How To Cook Bivalves, The Life-Affirming Pain In The AssS

Listen. Life is hard. You're tired all the time, you're overworked and underpaid, you never have enough time for anything and no one loves you and your hair, seriously, what are you even going for with that look, because it is not working. Most evenings, it's all you can do to doze off into a bowl of cereal and hope to absorb some caloric energy through osmosis in the nine minutes between the time you get home and the time the alarm clock sends you back out again. And then some internet asshole is all, Hey yeah! Buy some stupid clams and mussels and put effort into sustaining their lives and clean them and debeard them and cook them to death and eat them, because that's not at all a big, metaphorically horrifying waste of time just like everything else! and you literally cannot imagine how or why that would be better than just closing your eyes and leaping right the hell into the Grand Canyon.

Because, truthfully, cooking bivalves is annoying. Or, well, the cooking part is a snap (you crowd them together and make them hot, they die, and then you eat them, just like the system does to us) but everything before that—finding them, selecting them, keeping them alive until you're ready to cook them, cleaning them, debearding them holy shit debearding them, this is the most tedious and infuriating thing anyone has ever done—is a fucking ordeal. It's a commitment. Now I have purchased these stupid insensate filter-feeding snotballs encased in fucking stone envelopes, and I must care for them like that is not ridiculous or like they even give a shit, and ugh I have to cook and eat them within the next several hours or they will have been as big a waste of money as I am of the spark of life.

Well, look, goddammit. Claim some time to slow down and do the work of preparing a fresh, vibrant, tasty, laborious, rewarding meal for yourself. Cling to this time, with your jagged fingernails, as a symbol of your ownership of your own friggin' life. Defend it! Snarl at your goddamn smartphone when it rings! By God, live, damn you, if only for these few hours! Take on the chore of finding, buying, preserving, preparing, and cooking a bunch of dumb bivalves, and exalt in its annoyances and tedium, for they are proof that you are alive and have made a choice for yourself!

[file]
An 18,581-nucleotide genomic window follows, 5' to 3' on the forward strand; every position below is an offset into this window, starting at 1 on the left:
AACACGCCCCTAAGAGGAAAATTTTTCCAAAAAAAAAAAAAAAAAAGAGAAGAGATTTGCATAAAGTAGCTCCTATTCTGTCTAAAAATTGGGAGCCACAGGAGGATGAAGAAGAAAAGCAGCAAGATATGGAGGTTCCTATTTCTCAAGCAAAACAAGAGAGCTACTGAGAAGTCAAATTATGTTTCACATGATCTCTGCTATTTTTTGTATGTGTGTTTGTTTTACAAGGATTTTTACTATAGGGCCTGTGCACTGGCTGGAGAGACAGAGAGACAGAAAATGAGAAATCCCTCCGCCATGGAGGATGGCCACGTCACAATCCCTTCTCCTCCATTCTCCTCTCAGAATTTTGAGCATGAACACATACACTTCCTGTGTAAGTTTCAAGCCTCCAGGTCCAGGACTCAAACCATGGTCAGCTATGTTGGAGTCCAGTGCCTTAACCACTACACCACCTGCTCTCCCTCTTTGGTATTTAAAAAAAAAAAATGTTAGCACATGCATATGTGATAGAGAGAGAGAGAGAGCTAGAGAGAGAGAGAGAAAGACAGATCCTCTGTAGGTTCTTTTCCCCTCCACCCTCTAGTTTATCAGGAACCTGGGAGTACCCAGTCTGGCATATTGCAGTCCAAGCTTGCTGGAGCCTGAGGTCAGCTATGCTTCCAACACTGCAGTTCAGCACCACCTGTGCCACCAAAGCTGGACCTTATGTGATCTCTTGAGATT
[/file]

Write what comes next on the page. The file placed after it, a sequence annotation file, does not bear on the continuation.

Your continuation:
The first thing to do is acquire fresh bivalves. Clams and mussels, specifically. Now, the trick here, as with soft-shell crabs and many other seafoods, is that your clams and mussels must be purchased alive, and kept alive until you cook them, if you intend to eat them and weren't, say, searching for something bad-smelling to toss into the garbage, which, I mean, why would you even do that, Christ. There are two reasons your bivalves must be alive when you cook them: first, bivalves decay very quickly after death, rendering them too stinky and nasty for eating; second, if your bivalves are dead when you buy them, you will have no way of knowing what exactly killed them—and therefore whether what killed them will eventually invade your brain and cause you to build a flying saucer on the roof of your home, so that it can return to its home planet. (You're meant to understand that this is a bad thing, even though, on the whole, flying saucers are pretty cool. Let's agree that there's no oxygen on the brain-parasite's home planet, OK?)

You can improve your odds of getting living, healthy clams and mussels by purchasing them from a fishmonger or seafood counter where the clerk has to transfer them from a bed of ice into a bag by hand, rather than buying them in those cute prepackaged net-bags that have been sitting on shaved ice all day at the supermarket. The problem with the prepackaged bags is that, since the clams (or mussels) are crammed in there tightly, inspecting them individually for signs of life (we'll get to that in a minute) is impractical; there's no way of knowing how many of them might be dead, and it's entirely possible that you could get all the way home and begin cleaning them for cooking, only to discover that most of them have already kicked off, and then instead of making dinner you have to stage a sad little funeral for all the dead bivalves, even though you never even knew them, and what are you going to say for a eulogy, this is ridiculous.